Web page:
Imagine the worst — you’re buried under tons of rubble after an earthquake. Any hope of rescue or even discovery seems unlikely. Just as all hope seems lost, a buzzing fills the air as a tiny, robotic drone begins to transmit video of your plight to rescue workers. Meet Robo-fly, the world’s smallest drone.
Designed by Harvard researchers, Robo-fly weighs in at an amazing .0037 ounces. The drone looks like a cross between a stick insect and a mayfly. A report in The Daily Mail points out that Robo-fly could revolutionize search-and-rescue:
“[Robo-fly] could prove mighty useful as it is designed to be used in search and rescue operations, because it can squeeze through tiny spaces in collapsed rubble. The diminutive drone could also be used to monitor environmental conditions and even pollinate crops in the future.”
The tiny drone mimics the anatomy of bees and other flying insects in that it’s mounted with three sensors similar to an insect’s ocelli – a light-sensitive structure similar to eyes that keep insects – and Robo-fly — stabilized during flight.
“Recently, the emphasis has changed from how do you fabricate the vehicle to, now, how do you put sensing onboard,” researcher Sawyer Fuller said, adding “The ocelli is really the simplest possible sensor that we could think of.”
Although it currently requires a tether wire for in-flight power, researchers hope to have a wireless version in the air soon.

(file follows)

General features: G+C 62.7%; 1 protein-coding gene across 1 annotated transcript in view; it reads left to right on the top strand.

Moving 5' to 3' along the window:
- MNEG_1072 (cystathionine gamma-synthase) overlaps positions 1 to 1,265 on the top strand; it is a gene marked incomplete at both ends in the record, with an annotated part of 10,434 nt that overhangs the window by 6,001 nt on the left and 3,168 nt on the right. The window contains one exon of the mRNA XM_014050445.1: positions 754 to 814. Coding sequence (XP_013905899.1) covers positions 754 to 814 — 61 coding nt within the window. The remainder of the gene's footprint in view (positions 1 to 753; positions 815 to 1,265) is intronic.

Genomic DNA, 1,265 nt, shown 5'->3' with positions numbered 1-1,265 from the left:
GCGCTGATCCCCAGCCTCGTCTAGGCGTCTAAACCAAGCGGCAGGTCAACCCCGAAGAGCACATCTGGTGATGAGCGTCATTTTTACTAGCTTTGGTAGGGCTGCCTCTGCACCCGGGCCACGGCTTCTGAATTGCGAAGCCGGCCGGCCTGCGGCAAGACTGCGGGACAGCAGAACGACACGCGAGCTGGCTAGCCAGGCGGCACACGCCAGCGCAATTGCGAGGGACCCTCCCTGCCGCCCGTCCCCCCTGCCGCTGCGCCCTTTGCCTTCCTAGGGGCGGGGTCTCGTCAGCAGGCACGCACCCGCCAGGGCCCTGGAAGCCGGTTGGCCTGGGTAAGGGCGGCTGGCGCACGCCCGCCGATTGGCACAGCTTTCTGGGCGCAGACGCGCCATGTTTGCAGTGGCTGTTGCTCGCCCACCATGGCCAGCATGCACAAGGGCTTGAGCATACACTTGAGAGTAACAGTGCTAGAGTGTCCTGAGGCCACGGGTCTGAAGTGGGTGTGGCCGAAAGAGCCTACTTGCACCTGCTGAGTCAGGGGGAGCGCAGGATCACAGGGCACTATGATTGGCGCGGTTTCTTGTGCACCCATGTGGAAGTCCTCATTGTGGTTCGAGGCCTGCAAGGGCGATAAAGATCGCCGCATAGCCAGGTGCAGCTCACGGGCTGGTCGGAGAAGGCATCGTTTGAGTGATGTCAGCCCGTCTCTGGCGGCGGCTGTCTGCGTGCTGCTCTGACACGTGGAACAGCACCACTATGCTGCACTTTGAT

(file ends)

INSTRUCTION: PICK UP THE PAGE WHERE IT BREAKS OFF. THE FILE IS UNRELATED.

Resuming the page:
The Microrobotics Lab at Harvard University, led by Robert Wood, published a 2013 paper in Science detailing their efforts to design Robo-fly’s predecessor, RoboBee, a 100mg drone that, according to The Scientist: “could hover and fly a preset route on two lightweight wings.” The report concludes:
At this size, power sources and navigation sensors must remain off-board and connected to the robot via thin wires—no one has yet made batteries, cameras, or processors that small.
Jason is a longstanding contributor to DroneLife with an avid interest in all things tech. He focuses on anti-drone technologies and the public safety sector; police, fire, and search and rescue.
Beginning his career as a journalist in 1996, Jason has since written and edited thousands of engaging news articles, blog posts, press releases and online content.
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